By the way, my tweets about Raftery had no impact on CBS, since he was there to the very end. But my Sonos/radio workaround not only eliminated him, it also rescued me from the broadcast's commercials. That -- and social media.
14 comments about "The Next Ad Blocker: Social Media".
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  1. Sean O'Neal from Onclusive, April 17, 2015 at 11:22 a.m.

    Broadcast television and social media have certainly collided, no argument there.  I think most brands have recognized this and many of them are adapting accordingly.  Twitter is where the majority of these “diversions” are taking place, which is why they have proactively developed solutions for their advertisers to turn those diversions into connections.  Twitter’s TV ad targeting product, specifically, enables marketers to deliver promoted tweets to the audiences who are engaging with those very programs they are advertising on.  Lots of data out there to show this stuff works, here’s just one data point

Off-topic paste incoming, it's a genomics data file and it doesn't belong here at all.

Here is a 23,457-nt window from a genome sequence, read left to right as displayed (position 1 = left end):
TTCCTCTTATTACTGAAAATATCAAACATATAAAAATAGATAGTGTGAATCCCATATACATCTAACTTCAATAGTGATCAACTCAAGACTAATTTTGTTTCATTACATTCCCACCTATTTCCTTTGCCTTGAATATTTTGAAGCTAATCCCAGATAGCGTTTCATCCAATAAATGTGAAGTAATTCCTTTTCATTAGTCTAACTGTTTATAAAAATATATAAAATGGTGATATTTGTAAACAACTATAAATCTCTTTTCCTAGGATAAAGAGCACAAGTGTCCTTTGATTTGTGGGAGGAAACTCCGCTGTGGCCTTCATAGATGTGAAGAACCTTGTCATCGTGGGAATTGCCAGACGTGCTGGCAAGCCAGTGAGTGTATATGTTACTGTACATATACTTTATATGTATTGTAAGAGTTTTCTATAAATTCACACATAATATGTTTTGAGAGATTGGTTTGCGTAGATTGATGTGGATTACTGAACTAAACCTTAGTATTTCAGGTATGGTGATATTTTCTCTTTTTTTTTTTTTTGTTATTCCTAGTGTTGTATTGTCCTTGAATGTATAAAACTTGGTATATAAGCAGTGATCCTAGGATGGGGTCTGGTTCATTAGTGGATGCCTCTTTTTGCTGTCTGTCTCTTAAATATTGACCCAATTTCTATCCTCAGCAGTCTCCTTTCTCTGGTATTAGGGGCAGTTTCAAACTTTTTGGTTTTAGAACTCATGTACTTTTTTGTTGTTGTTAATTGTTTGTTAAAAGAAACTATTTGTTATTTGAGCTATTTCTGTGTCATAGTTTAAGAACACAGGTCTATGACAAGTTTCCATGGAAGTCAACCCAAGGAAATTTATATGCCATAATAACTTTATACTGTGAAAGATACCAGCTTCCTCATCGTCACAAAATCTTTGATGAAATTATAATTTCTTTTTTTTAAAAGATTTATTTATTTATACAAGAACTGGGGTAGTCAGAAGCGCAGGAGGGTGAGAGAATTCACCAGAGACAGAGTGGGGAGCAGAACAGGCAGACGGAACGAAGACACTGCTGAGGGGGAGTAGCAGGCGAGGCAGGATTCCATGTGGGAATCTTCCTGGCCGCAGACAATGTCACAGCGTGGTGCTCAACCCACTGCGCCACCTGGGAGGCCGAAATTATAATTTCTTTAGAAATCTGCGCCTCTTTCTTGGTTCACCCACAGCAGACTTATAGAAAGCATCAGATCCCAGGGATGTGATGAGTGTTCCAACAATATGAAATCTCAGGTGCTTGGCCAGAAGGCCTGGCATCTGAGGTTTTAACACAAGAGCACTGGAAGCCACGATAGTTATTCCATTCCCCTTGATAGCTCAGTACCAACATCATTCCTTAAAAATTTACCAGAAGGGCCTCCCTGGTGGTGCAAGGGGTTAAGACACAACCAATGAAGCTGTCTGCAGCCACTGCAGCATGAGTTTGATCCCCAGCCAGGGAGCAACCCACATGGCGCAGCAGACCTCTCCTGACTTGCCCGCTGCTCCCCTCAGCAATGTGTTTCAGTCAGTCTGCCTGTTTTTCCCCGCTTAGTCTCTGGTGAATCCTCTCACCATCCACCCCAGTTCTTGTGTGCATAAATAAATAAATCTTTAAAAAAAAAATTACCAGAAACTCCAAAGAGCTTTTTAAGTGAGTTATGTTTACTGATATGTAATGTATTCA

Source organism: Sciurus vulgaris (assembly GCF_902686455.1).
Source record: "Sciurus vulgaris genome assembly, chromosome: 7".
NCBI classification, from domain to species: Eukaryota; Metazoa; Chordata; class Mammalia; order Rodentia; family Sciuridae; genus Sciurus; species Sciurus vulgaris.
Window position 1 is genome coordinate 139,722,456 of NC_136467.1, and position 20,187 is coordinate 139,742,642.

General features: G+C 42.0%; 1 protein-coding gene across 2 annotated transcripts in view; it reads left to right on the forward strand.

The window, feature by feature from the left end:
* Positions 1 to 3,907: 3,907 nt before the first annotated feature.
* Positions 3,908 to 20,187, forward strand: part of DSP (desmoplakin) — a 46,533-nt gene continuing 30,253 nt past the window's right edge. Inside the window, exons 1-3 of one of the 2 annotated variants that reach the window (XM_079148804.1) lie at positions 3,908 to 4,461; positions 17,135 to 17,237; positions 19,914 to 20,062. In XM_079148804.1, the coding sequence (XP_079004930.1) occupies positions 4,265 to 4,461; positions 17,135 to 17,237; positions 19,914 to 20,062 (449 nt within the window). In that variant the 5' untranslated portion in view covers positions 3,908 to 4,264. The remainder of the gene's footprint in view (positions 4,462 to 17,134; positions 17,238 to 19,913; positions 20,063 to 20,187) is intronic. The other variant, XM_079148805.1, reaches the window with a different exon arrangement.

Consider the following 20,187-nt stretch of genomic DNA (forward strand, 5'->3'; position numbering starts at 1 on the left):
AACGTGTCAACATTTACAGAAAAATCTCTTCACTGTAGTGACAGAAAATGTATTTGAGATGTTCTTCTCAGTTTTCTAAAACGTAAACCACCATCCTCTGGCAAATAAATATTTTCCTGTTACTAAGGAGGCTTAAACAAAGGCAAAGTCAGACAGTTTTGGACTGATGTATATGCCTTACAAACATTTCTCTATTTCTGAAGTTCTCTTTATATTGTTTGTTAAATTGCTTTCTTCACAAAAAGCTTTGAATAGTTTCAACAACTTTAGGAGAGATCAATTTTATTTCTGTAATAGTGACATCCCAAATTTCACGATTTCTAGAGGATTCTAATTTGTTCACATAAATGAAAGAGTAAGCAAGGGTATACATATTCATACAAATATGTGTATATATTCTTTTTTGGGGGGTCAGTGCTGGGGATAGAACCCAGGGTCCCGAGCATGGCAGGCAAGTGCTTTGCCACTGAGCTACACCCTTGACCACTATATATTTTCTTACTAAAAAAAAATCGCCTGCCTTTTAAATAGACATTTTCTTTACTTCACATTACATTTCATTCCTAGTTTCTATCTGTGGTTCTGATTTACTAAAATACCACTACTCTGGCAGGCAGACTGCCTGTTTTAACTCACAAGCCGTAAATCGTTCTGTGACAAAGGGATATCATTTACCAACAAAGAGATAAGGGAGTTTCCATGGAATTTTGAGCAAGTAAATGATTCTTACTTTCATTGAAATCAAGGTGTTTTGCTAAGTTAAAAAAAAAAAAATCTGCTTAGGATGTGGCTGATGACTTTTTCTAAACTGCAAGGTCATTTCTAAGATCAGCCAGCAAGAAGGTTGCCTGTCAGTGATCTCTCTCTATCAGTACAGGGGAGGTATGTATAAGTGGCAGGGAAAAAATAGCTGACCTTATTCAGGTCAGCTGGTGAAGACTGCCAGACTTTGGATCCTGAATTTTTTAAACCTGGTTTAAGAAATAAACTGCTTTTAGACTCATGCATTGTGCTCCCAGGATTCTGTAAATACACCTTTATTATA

2. Ed Papazian from Media Dynamics Inc, April 17, 2015 at 1:07 p.m.

    While it is possible that certain advertisers may reap benefits by integrating their social media buys with their TV time purchases, the problem with this is the generally low incidence of tweeting per telecast. Just because one third of the respondents in this survey claimed that they tweet during TV shows while they watch, that doesn't mean that one third of the average telecast's audience is sending or receiving tweets at the same time. Nielsen data seems to indicate that, a few exceptions aside, the degree of social media interaction per TV viewing occasion is quite small. In other words, only a tiny segment of the audience per telecast, engages in such activities. Until those percentages rise significantly and tweeting while watching expands into dayparts like daytime, early evening and late night, the weekends and includes all forms of program platforms and content where ads appear, not just a few primetime entries catering to trendy Millennials, the numbers just wont be there. Whether this will change remains to be seen.

  3. George Simpson from George H. Simpson Communications, April 17, 2015 at 1:10 p.m.

    Why then after Big Live Events do we see reports of astonomical social media interplay during them? G

  4. Ed Papazian from Media Dynamics Inc, April 17, 2015 at 1:49 p.m.